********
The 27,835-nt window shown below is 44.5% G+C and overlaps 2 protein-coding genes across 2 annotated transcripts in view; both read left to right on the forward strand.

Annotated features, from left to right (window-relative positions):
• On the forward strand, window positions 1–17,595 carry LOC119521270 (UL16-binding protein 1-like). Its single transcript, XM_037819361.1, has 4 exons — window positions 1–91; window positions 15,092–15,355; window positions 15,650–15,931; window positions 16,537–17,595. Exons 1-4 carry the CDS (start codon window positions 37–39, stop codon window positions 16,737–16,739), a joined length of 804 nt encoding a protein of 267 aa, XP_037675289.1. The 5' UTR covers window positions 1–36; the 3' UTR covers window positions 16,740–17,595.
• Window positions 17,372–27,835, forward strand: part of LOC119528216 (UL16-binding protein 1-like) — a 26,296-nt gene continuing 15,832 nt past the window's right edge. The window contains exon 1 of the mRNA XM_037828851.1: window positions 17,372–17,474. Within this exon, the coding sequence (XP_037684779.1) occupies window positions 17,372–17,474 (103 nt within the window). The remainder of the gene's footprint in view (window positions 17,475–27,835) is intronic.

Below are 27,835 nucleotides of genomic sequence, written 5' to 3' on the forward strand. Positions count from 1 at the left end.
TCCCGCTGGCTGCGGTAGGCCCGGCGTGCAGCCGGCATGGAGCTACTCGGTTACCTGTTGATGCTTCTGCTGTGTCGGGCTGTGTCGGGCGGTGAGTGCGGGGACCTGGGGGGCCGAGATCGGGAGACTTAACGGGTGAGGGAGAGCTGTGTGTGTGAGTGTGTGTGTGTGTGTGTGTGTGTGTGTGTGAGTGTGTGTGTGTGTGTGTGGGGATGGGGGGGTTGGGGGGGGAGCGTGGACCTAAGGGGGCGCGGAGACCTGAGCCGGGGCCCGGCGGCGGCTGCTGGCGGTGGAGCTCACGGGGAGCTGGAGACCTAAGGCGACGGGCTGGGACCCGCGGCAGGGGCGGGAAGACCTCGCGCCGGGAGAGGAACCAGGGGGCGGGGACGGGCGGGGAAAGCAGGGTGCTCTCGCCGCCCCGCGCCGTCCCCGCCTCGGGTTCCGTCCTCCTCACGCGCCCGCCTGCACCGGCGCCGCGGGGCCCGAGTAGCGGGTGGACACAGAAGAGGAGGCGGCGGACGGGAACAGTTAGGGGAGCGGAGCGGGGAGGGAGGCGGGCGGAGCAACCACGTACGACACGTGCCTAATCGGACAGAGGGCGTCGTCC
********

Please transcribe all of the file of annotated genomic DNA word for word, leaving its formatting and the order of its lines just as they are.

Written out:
The 27,835-nt window shown below is 44.5% G+C and overlaps 2 protein-coding genes across 2 annotated transcripts in view; both read left to right on the forward strand.

Annotated features, from left to right (window-relative positions):
• On the forward strand, window positions 1–17,595 carry LOC119521270 (UL16-binding protein 1-like). Its single transcript, XM_037819361.1, has 4 exons — window positions 1–91; window positions 15,092–15,355; window positions 15,650–15,931; window positions 16,537–17,595. Exons 1-4 carry the CDS (start codon window positions 37–39, stop codon window positions 16,737–16,739), a joined length of 804 nt encoding a protein of 267 aa, XP_037675289.1. The 5' UTR covers window positions 1–36; the 3' UTR covers window positions 16,740–17,595.
• Window positions 17,372–27,835, forward strand: part of LOC119528216 (UL16-binding protein 1-like) — a 26,296-nt gene continuing 15,832 nt past the window's right edge. The window contains exon 1 of the mRNA XM_037828851.1: window positions 17,372–17,474. Within this exon, the coding sequence (XP_037684779.1) occupies window positions 17,372–17,474 (103 nt within the window). The remainder of the gene's footprint in view (window positions 17,475–27,835) is intronic.

Below are 27,835 nucleotides of genomic sequence, written 5' to 3' on the forward strand. Positions count from 1 at the left end.
TCCCGCTGGCTGCGGTAGGCCCGGCGTGCAGCCGGCATGGAGCTACTCGGTTACCTGTTGATGCTTCTGCTGTGTCGGGCTGTGTCGGGCGGTGAGTGCGGGGACCTGGGGGGCCGAGATCGGGAGACTTAACGGGTGAGGGAGAGCTGTGTGTGTGAGTGTGTGTGTGTGTGTGTGTGTGTGTGTGTGAGTGTGTGTGTGTGTGTGTGGGGATGGGGGGGTTGGGGGGGGAGCGTGGACCTAAGGGGGCGCGGAGACCTGAGCCGGGGCCCGGCGGCGGCTGCTGGCGGTGGAGCTCACGGGGAGCTGGAGACCTAAGGCGACGGGCTGGGACCCGCGGCAGGGGCGGGAAGACCTCGCGCCGGGAGAGGAACCAGGGGGCGGGGACGGGCGGGGAAAGCAGGGTGCTCTCGCCGCCCCGCGCCGTCCCCGCCTCGGGTTCCGTCCTCCTCACGCGCCCGCCTGCACCGGCGCCGCGGGGCCCGAGTAGCGGGTGGACACAGAAGAGGAGGCGGCGGACGGGAACAGTTAGGGGAGCGGAGCGGGGAGGGAGGCGGGCGGAGCAACCACGTACGACACGTGCCTAATCGGACAGAGGGCGTCGTCC